3.1 About the Operating Systems

These are my personal views and not related to the views of the Linux and/or OpenSolaris, or in general, the Open-Source community.

Linux: Linux is the kernel or core of an OS called GNU/Linux system, where the GNU Project provides the software and applications that runs on the Linux kernel. The Linux kernel, originally written by Linus Benedict Torvalds, is a UNIX-clone, which is POSIX compliant and was initially targeted towards the Intel x86 architecture. As rightly mentioned in the Linux Information Sheet by Michael K. Johnson at http://www.tldp.org, "Linux is a completely free reimplementation of the POSIX specification, with SYSV and BSD extensions (which means it looks like Unix, but does not come from the same source code base), which is available in both source code and binary form. Its copyright is owned by Linus Torvalds <torvalds@transmeta.com> and other contributors, and is freely redistributable under the terms of the GNU General Public License (GPL)".

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OpenSolaris: Linux powering a GNU/Linux system is a good system, but is it the best? Probably no. And if the same query involves running a mission-critical real-time million dollar system, probably "guaranteed" no for many years to come. Thus, we choose to tread carefully into the realm of the 'big boys'; either SVR4 or BSD Unixes like HP Tru64 UnixHP-UX, IBM-AIX and the ultimate commercial UNIX of all, Sun Microsystems' SOLARIS. OpenSolaris is the open-source build of SOLARIS; with initial release 2008.11 meant for x86 platform and on June 1, 2009, OpenSolaris 2009.06 was released, with support for both the x86 and SPARC platforms.

The power of Solaris comes from the 100% pre-emptive nature of its underlying kernel SunOS. The SunOS architecture is way too complicated to explain here in detail, but quintessentially speaking, one of the very preliminary distinguishing feature that separates SunOS kernel from Linux/FreeBSD/OpenBSD/NetBSD and other such OSes is the killer real-time multi-threading support that SunOS has for applications/binaries running on it. Solaris is the ONLY OS kernel on earth which is 100% pre-emptive in nature, running not processes but threads in Kernel space simultaneously and not alternatively; this technically speaking means, SunOS has a LWP threading model (see document link later on for details) which maps a single user-space process with a single kernel-space thread. Thus, SunOS kernel supports a real-time 1:1 scheduling model wherein each application thread has its own LWP, and the SunOS kernel is used to schedule all application threads. As a result, a SPARC system running Solaris 10 serves out Apache webserver requests much faster than on Linux. Additionally, Sun focuses on high performance computing whereas the main function of the Linux kernel is portability, ease of use etc. A must read for all to understand what makes Solaris one of the best commercial UNIXes on earth: http://www.sun.com/software/whitepapers/solaris9/multithread.pdf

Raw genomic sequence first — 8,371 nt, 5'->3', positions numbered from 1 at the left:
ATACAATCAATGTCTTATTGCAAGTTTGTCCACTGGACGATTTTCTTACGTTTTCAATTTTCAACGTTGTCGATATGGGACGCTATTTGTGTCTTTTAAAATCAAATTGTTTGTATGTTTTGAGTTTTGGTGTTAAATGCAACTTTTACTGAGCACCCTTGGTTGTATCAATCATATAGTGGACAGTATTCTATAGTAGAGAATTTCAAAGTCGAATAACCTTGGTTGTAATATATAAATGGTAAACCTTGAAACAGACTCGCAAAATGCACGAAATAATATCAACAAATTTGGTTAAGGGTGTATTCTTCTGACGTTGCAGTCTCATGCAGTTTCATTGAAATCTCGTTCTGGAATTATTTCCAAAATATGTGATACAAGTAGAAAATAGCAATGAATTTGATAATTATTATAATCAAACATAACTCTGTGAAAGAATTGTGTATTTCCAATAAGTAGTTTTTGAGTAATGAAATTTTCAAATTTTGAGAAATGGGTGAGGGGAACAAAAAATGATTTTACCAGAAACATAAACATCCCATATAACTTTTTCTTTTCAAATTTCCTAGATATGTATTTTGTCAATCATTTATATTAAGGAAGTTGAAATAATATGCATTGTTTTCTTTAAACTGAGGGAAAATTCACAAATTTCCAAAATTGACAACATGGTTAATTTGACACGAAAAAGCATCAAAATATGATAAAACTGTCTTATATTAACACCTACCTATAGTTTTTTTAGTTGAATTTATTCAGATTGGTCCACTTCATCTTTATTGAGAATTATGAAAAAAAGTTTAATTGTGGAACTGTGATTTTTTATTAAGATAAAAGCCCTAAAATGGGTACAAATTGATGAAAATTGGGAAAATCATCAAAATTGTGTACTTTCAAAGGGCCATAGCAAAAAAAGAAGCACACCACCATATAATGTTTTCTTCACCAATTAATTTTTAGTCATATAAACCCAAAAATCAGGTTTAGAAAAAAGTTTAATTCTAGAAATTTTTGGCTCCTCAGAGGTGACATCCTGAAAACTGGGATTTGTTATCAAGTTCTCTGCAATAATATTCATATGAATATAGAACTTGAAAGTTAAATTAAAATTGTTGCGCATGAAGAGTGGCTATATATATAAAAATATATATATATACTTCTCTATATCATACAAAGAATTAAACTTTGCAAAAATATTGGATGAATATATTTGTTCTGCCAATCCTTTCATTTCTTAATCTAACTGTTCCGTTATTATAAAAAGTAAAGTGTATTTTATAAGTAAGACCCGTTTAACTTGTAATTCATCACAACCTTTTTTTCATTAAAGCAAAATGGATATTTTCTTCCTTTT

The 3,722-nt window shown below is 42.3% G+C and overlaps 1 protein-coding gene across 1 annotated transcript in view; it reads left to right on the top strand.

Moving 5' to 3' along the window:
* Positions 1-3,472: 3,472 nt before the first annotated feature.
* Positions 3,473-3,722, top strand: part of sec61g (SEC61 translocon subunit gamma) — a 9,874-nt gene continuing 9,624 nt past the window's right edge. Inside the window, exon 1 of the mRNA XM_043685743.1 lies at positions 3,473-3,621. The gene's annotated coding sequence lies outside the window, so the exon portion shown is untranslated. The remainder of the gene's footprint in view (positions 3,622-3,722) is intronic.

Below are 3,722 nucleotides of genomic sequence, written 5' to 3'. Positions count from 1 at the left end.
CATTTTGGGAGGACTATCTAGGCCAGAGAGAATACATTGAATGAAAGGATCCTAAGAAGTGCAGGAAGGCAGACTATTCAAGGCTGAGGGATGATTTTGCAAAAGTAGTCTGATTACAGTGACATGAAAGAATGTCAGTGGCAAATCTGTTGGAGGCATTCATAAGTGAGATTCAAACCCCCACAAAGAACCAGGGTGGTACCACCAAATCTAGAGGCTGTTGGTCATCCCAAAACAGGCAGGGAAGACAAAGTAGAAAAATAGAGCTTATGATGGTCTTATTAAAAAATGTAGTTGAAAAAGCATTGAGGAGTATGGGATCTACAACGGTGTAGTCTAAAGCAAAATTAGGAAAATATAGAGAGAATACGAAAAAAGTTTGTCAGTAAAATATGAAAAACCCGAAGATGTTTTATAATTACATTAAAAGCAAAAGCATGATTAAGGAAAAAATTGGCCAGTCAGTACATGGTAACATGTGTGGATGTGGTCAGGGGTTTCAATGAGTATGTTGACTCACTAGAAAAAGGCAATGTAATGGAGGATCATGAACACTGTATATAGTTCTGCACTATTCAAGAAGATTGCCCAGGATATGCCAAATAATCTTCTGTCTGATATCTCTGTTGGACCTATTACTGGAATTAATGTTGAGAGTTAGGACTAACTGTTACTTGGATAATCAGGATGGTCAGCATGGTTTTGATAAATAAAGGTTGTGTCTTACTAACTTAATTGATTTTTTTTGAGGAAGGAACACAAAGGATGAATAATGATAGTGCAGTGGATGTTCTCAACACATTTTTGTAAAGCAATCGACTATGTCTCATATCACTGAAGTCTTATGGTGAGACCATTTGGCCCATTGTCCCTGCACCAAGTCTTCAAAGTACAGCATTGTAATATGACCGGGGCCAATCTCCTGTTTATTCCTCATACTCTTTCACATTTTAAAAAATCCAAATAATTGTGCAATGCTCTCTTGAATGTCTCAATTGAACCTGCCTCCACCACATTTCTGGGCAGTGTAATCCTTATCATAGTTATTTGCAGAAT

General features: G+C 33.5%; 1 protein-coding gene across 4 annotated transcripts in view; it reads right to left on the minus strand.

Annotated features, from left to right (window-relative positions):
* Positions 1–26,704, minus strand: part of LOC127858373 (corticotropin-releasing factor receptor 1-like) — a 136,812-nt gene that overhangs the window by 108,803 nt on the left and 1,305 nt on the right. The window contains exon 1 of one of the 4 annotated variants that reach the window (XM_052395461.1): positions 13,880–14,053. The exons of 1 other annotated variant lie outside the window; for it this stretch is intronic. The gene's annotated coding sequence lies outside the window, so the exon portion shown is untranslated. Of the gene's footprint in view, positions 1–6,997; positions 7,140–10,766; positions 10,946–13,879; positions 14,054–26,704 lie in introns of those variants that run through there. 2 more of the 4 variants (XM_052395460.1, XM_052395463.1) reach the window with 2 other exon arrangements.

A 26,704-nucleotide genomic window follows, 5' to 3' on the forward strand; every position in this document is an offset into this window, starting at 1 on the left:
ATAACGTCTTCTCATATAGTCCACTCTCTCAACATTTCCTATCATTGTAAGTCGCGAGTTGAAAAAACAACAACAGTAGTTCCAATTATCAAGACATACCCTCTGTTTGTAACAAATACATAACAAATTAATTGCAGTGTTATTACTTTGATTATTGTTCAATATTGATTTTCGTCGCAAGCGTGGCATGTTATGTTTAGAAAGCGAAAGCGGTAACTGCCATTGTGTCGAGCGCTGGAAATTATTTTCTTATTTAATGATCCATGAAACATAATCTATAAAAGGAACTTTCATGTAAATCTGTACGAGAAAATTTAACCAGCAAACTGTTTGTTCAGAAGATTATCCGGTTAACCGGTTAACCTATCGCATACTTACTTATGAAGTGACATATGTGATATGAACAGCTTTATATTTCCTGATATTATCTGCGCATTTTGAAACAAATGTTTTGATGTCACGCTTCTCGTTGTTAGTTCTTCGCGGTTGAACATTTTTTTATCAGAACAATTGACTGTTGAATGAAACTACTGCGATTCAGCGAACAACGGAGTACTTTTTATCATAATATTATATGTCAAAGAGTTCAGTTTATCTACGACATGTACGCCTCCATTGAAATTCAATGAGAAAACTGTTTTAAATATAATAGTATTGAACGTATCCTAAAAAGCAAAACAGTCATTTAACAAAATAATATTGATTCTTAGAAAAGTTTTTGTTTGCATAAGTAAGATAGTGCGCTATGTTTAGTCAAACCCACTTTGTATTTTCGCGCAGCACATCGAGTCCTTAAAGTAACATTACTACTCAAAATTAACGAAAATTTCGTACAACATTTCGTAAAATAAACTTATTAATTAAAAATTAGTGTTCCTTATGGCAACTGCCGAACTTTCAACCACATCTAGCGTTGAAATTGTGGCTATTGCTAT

To be precise, on a non-SMP system, there isn't much to choose from between Linux and OpenSolaris. But, once you start scaling to multiple processors heavily, the difference between Linux and Solaris (OpenSolaris included), is apparent. Solaris wins hands down! It is the killer OS for serious people!

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